Amazon Kindle Unlimited – Five Strategies Indie Authors Need to Put in Place RIGHT NOW!

Yesterday Amazon made an announcement that is another incredibly disruptive move in the sale of ebooks. As a self-published author… an ‘indie’… the implications of what this means hit me like a bolt out of the blue, a ton of bricks, the metaphors could go on all day. I felt like Wiley Coyote in the Roadrunner cartoons being hit by a ten ton safe that fell from the sky.

Why should I feel like this? Shouldn’t I be elated that Amazon has now provided another means to expand my potential readership? Shouldn’t I be thankful that I have another mechanism to get my work discovered and by doing so, increase my sales? I should be dancing a jig down the street but instead I just want to curl up into a fetal position under the bed.

Let me tell you that I’m not an A-listed celebrity self-published author like Hugh Howey, Joe Konrath or Bella Andre… someone who has risen from obscurity or has unshackled the Big Five chains that bound them and climbed the best seller lists on the wings of the Great Zon. I’m not someone who is ready to make a YouTube video telling my boss, “I quit!” because of a new found income stream from self-publishing that has allowed me to retire to my cabin in the woods and write prose all day in my pajamas.

No, I’m exactly like YOU. I just dream of being able to do that. But I can’t afford to quit my day job. I’d love to spend more time writing and I squeeze every ounce I can out of a busy day of work and family to do just that. I continue to write in some misplaced hope that I can supplement a modest traditionally earned income (in a job I fell out of love with a long time ago) so I can just pay off some debts or perhaps take a nice vacation. I’m fundamentally not greedy in my dreams about this. But I can still dream about being the next Hugh Howey. I mean why not? More importantly, I write because I love writing whether I get paid to do it or not. But that’s another post for another time.

Amazon has now released Kindle Unlimited to an adoring public. Do you as an indie author embrace it with your heart and soul and just dive right in? Would you climb Mount Everest without breathing apparatus? Okay, that’s a definite no.

So, disgruntled paranoid Charles, what happened that made you so afraid? And by the way, if you’ve read this far, you’re also wondering… Charles, where’s the beef? C’mon, ante up the strategies, I don’t have all day.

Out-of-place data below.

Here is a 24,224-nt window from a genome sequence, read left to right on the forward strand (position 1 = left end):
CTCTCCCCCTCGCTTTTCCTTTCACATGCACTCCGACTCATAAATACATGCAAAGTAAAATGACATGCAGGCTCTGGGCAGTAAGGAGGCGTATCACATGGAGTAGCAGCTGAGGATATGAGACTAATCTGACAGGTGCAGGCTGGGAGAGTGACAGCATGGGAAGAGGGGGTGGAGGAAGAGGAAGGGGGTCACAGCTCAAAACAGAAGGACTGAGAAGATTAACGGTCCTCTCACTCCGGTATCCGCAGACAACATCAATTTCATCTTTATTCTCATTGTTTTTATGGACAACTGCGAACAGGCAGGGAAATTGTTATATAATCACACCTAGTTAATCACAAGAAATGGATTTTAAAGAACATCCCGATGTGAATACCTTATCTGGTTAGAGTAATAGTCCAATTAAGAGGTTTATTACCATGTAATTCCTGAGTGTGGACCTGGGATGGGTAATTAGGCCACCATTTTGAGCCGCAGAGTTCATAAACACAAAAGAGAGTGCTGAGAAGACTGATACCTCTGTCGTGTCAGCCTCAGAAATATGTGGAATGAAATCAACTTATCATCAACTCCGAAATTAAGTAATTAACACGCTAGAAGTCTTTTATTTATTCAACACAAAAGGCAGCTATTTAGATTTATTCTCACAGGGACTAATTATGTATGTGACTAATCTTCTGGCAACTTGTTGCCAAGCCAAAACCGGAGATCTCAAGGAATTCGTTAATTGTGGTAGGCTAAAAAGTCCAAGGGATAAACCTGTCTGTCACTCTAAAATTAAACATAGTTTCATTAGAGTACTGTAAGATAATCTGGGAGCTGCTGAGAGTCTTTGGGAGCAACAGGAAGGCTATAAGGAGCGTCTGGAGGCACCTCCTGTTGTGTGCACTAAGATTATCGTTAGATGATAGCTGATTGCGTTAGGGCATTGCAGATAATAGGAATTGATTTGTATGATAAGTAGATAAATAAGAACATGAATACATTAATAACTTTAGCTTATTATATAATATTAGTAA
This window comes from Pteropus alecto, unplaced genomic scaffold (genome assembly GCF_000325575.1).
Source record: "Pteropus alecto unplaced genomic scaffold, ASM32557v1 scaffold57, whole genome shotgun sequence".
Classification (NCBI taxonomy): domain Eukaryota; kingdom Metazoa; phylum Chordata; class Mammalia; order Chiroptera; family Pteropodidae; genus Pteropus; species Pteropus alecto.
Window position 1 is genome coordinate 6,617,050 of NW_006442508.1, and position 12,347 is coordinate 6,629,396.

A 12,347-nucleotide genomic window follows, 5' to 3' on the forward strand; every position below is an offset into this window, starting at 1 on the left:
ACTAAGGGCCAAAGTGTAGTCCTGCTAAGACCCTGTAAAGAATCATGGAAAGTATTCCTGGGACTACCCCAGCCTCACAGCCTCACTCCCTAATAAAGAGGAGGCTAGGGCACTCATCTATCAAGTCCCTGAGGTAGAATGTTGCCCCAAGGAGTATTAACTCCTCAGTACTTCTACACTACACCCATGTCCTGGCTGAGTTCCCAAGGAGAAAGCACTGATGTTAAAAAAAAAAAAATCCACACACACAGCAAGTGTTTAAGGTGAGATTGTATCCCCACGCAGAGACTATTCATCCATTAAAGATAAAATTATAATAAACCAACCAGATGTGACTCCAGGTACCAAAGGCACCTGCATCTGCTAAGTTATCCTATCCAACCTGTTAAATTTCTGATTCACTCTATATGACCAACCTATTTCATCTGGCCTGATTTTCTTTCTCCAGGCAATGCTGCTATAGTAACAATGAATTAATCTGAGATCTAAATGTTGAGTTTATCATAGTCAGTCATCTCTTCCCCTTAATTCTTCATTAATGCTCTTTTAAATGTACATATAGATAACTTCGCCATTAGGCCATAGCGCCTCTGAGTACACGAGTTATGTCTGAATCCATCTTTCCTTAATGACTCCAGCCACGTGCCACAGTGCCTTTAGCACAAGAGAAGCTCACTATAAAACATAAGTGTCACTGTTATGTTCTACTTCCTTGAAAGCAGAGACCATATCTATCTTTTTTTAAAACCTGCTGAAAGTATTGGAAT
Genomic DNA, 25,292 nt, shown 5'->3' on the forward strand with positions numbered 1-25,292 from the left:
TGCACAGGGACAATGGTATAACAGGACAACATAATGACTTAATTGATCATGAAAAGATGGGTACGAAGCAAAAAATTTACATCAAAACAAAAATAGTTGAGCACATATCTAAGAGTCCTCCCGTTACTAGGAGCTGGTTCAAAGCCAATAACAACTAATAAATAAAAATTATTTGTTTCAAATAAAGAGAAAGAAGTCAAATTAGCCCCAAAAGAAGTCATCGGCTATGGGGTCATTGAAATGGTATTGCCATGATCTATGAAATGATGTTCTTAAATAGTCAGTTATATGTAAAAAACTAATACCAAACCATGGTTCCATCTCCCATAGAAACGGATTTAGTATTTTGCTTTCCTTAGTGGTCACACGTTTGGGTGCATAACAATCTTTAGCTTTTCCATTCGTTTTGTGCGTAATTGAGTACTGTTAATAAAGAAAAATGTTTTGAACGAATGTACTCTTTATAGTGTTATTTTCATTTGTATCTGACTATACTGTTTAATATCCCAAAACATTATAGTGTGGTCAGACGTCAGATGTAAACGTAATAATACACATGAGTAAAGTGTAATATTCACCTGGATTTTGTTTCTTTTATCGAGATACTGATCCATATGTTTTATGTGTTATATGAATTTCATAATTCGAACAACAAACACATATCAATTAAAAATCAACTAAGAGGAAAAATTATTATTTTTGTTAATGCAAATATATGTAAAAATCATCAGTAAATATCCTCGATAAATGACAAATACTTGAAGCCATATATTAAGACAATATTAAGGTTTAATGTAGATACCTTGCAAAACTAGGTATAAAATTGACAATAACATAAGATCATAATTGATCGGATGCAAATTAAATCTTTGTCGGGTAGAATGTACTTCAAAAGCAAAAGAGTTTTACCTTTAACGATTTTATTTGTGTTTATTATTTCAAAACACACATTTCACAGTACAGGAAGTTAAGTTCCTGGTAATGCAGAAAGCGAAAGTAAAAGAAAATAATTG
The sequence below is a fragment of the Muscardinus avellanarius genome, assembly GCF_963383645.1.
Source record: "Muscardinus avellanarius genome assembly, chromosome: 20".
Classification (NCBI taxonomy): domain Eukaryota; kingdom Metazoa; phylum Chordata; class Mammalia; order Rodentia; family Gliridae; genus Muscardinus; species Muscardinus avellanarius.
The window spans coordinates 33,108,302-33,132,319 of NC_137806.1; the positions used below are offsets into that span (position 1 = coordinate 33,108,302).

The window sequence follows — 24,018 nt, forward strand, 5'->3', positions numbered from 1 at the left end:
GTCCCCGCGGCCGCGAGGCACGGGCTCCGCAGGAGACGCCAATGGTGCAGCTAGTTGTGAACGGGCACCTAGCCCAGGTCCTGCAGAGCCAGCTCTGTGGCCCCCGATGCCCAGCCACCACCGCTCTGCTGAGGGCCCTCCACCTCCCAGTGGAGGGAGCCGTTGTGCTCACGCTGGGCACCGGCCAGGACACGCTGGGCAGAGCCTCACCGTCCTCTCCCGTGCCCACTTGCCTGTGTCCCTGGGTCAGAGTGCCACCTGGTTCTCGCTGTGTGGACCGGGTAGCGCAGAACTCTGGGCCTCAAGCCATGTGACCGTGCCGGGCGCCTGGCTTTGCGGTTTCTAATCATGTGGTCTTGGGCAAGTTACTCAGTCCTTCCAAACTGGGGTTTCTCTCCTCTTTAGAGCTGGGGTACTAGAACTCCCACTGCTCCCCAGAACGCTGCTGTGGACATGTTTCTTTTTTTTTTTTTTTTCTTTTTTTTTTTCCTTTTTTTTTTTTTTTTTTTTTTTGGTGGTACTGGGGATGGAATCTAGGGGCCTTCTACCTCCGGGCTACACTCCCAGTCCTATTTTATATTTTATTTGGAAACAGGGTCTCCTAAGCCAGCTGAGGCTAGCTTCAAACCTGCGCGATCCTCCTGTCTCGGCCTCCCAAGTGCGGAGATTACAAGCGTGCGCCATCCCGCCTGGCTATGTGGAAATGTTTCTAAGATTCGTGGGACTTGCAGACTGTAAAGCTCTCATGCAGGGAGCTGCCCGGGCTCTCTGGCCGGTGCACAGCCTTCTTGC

Here’s what I know after working for 38 years for one of the largest corporations in the world. Amazon didn’t do this out of the kindness of their hearts. They didn’t do this out of some altruistic reason to raise indie authors to the next plateau of success. They did this for one basic reason… return to shareholders. It’s called the profit motive and there’s nothing wrong with that. In fact, their disruptive business model has almost single-handedly created an ‘open source’ playing field for self-published authors where none existed before. If you want to know what I think about Amazon and self-publishing then all you have to do is read Hugh Howey’s blog or JA Konrath’s because I’m in lockstep with what they say about Amazon and there’s no point in repeating any of it here. Not now.

The key point about Kindle Unlimited is that your fiction has to be enrolled into KDP Select first in order to participate and more importantly… you are automatically enrolled if you do that, you can’t opt out! You can’t just have the old Free Days and the Countdown Deals without also enrolling in Kindle Unlimited. They’re bundled together.

So what, you say? I like KDP Select. I love the Free Days and the Countdown Deals. Use them all the time. I get some extra income when Amazon Prime subscribers borrow from the Kindle Lending Library (KLL). Sign me up for Kindle Unlimited. I don’t mind. Let’s rock n’roll!

Okay… Strategy #1… Don’t Publish for ePub!